Soon after his re-election in 1812, Brand’s mother had a serious illness and he was placed in the painful position of preferring William Hale, his protégé, as his successor to the Hon. William Lamb*, the Whig grandees’ favourite.11 Lady Dacre’s recovery solved the problem. In the House Brand’s contempt for the Regent found expression in his hostility to the bank-note bill, 8 Dec. 1812, his support of Burdett’s motion on the Regency, 23 Feb., and of the cause of the Princess of Wales, 5 Mar. 1813. He also supported Catholic relief steadily, though silently. He was nominee for the Haslemere petition that session, which enabled him to state the case for reform to the committee; but when individual boroughs were brought to the notice of the House for irregularities, such as Weymouth and Helston in 1813, Haslemere in 1817 and Penryn in 1819, he made it an occasion for remarking that only systematic reform would end such scandals.12

Brand, who sat on the select committee on the corn trade, was one of the foremost Whig supporters of the protection of the agricultural interest during the debates on the Corn Laws, 15 June 1813, 16, 23 May 1814, as well as of the English corn distillers against their Irish competitors, 25 May, 24 June 1814. On 1 Aug. 1814 appeared his pamphlet in defence of protectionism.13 On 17 and 27 Feb. 1815 he rebuked the mercantile and manufacturing interests for favouring free trade when it could only harm the poorer classes, and he refused to link the issue with the need for parliamentary reform. Henceforward, he was a stickler for government economy. On 19 Apr. 1815 he failed by 183 votes to 58 to thwart the re-enactment of the property tax. He voted against the resumption of hostilities with Buonaparte. He moved the amendment to the address, 1 Feb. 1816, calling for retrenchment, but abandoned it and missed the division forced by Sir Gilbert Heathcote.14 He was a critic of the military establishment, 12 Feb., and presented petitions against the property tax, 27 Feb., 14 Mar. He welcomed the cessation of the wartime malt duties, 20 Mar., but insisted that ministers were paying insufficient attention to agricultural distress, 28 Mar., 9 Apr., 24 May. The burden of the poor rates and of tithes demanded alleviation, 22 May: government should set an example in economizing, 14 June 1816.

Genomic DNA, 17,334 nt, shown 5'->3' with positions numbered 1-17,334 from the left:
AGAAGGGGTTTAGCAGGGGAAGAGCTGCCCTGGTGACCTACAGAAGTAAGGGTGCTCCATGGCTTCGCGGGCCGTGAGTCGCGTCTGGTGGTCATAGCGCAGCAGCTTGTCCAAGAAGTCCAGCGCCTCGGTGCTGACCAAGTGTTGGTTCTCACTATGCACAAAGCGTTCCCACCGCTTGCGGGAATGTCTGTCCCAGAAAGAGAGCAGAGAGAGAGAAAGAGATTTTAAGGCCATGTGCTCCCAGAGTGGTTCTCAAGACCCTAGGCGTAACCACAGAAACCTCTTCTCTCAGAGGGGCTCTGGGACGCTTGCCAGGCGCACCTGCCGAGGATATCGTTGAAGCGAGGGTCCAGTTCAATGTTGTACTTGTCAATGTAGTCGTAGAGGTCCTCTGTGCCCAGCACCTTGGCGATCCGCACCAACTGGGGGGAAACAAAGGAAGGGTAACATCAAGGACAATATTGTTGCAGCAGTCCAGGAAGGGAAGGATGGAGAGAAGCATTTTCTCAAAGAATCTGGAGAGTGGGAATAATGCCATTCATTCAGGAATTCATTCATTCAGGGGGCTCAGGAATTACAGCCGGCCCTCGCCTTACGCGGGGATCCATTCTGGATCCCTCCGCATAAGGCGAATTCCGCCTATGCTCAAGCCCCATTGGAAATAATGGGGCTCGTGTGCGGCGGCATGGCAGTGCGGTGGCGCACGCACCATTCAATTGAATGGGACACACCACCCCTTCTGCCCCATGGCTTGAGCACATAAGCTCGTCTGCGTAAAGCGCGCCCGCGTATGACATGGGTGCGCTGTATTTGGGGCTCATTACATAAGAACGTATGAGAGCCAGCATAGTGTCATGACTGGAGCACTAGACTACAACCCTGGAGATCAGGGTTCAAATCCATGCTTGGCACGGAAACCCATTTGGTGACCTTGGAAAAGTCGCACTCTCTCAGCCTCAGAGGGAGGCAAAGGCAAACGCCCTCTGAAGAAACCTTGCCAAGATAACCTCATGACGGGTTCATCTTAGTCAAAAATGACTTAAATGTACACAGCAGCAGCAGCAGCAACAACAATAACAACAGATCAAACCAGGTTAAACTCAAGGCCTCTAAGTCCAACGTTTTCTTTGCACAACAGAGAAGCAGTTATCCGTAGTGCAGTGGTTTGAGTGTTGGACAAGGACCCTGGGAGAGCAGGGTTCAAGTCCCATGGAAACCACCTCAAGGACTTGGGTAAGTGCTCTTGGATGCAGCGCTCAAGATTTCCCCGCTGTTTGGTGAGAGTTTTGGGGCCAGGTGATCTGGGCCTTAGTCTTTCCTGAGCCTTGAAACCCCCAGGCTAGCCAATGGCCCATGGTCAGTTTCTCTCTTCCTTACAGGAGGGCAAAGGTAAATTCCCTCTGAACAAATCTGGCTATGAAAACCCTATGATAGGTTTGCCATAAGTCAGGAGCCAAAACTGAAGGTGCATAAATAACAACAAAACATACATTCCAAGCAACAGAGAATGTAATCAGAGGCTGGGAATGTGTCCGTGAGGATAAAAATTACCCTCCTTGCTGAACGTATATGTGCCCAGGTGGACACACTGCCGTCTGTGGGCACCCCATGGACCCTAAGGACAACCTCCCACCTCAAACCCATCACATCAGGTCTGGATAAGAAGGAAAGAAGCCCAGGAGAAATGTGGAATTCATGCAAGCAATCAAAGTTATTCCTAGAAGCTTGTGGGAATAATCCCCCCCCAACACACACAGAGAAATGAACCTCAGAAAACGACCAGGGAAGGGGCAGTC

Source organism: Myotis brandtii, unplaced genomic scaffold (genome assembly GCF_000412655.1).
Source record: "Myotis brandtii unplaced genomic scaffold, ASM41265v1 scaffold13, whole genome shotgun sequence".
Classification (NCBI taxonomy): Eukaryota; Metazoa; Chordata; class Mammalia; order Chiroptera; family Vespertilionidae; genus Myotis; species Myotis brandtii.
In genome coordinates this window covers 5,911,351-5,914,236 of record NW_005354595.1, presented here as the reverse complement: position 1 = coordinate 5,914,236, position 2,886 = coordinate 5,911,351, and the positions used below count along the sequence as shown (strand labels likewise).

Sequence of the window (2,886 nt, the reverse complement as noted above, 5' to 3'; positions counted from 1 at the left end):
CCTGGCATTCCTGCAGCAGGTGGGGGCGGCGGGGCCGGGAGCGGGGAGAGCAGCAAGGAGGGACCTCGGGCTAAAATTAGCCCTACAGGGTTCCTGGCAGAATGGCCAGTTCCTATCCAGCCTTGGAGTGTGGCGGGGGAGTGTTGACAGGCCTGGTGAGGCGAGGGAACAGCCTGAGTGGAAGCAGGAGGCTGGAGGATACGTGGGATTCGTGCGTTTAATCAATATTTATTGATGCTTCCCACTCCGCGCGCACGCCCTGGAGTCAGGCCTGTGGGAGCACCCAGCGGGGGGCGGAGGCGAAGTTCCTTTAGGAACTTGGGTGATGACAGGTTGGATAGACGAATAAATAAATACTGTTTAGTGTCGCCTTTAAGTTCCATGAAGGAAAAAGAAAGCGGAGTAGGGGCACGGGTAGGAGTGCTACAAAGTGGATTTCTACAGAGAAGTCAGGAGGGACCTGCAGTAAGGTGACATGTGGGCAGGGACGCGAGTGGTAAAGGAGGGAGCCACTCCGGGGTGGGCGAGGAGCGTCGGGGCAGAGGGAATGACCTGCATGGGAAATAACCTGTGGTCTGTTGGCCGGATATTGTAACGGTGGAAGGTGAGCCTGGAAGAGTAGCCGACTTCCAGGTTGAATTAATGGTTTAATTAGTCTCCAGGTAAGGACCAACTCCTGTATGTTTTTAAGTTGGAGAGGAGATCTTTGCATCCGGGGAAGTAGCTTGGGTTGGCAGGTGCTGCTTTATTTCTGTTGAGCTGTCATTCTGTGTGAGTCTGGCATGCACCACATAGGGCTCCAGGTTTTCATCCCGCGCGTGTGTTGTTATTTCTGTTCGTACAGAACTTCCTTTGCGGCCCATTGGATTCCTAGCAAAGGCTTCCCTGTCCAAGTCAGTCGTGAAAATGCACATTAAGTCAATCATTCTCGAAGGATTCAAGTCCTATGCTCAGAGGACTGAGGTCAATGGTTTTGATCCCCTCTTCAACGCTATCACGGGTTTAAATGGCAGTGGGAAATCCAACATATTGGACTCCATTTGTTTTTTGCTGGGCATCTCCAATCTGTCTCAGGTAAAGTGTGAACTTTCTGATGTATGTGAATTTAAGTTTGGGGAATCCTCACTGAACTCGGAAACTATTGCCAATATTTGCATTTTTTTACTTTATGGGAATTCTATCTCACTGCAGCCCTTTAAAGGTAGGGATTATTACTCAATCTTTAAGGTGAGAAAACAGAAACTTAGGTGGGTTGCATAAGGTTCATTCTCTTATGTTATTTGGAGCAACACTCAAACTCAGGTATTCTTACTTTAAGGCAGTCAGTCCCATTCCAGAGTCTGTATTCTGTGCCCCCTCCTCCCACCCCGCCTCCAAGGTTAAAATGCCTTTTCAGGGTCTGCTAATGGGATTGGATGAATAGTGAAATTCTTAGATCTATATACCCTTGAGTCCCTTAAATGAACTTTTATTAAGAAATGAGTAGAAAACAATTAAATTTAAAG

Brand returned to the subject of parliamentary reform, 18 June 1816, when he presented two petitions from Aberdeen in favour of it. He deplored the apathy of the House and on 29 Jan. 1817 he blamed extremists for it. On 31 Jan. he defended the Cornwall petition for reform. He denied that his proposals were ‘chimerical’, 17 Feb. He defended another petition, 10 Mar., and on 20 May seconded Burdett’s reform motion in a studiously moderate speech which failed to soothe alarmists. He had been thwarted by 210 votes to 117 on 7 Feb. when he amended the government motion for a finance committee in the interests of retrenchment. He opposed the suspension of habeas corpus, 26 Feb., 5 June 1817, and complained of its effects, 29 Jan., 9 Mar. 1818. He opposed the ducal marriage grants, 13, 15 Apr. 1818. By then he had turned his attention to reform of the Game Laws, which he denounced as oppressive if not vicious, 6 May 1818. On 9 Mar. 1819 he elaborated on this in a motion for their amendment, having a week before voted for criminal law reform. His motion was carried, but the bill was afterwards lost at the committee stage. He voted for Burdett’s reform motion of 1 July 1819. He was on the Poor Law committees of 1817, 1818 and 1819.

Brand had ‘scruples and doubts’ about Tierney’s leadership of the Whigs, though he signed the requisition to him in 1818 and voted for his censure motion, 18 May 1819. When he succeeded to the peerage in October 1819, he was disappointing the Whig leaders by his unwillingness to promote a county meeting in condemnation of the Peterloo tragedy.15 Continually frustrated in his objects during his Commons career, he remained attached to the Whigs. He died 21 Mar. 1851.

Ref Volumes: 1790-1820

Author: R. G. Thorne


  • 1. Jnl. of Lady Holland, i. 47, 122; Leveson Gower, i. 165; Add. 51796, Lady Upper Ossory to Holland [25 Aug. 1797]; Cornw. RO, T/S mems. of J. C. Rashleigh, i. 63.
  • 2. Morning Chron. 5 Dec. 1795; PRO 30/8/142, f. 98; Add. 35393, f. 105; A. Hare, Memorials of a Quiet Life (1874), i. 146.
  • 3. Warrenne Blake, Irish Beauty, 36.
  • 4. Grey mss, Whitbread to Howick, 9 Oct., 5, 7, 8 Nov., Brand to same [4 Dec. 1806]; Whitbread mss W1/896.
  • 5. Colchester, ii. 114, 118; Add. 45034, f. 17; Leveson Gower, ii. 243; Grey mss, Temple to Howick, 1 Apr.; NLW mss 10804, Williams Wynn to Temple, 4 Apr. 1807; Romilly, Mems. ii. 199.
  • 6. Add. 51558, Lamb to Holland, 18 Dec. 1807.
  • 7. Horner mss 4, f. 24; Brougham, Life and Times, i. 522.
  • 8. Wakes Mus., Selbourne, Holt White mss 358; Whitbread mss W1/4434; Sidmouth mss, Cartwright to St. Vincent, 9 Feb. 1809.
  • 9. Lonsdale mss, Ward to Lonsdale, 18 Jan. [1811]; Phipps, Plumer Ward Mems. i. 336, 345-9, 386; Jnl. of Lady Holland, ii. 286; Horner mss 5, f. 11.
  • 10. Cartwright Corresp. ii. 1-4; Whitbread mss W1/4452; Morning Chron. 11 June 1811.
  • 11. Add. 51576, Whitbread to Holland, 30 Oct., 1 Nov. 1812.
  • 12. Lonsdale mss, Long to Lonsdale, Tues. [23 Feb. 1813]; Parl. Deb. xxv. 512, 674; xxvi. 805, 991; xxxvi. 946, 1042; xxxix. 917.
  • 13. Letter from the Hon. Thomas Brand MP to W. Wilshere Esq. on the subject of the Corn Laws (Hitchin, 1814).
  • 14. Creevey mss, Bennet to Creevey, 2 Feb. 1816; Add. 35394, f. 213; 35651, f. 363.
  • 15. Brougham mss, Brougham to Lambton, Thurs. [1818], to Grey [18 Oct. 1819].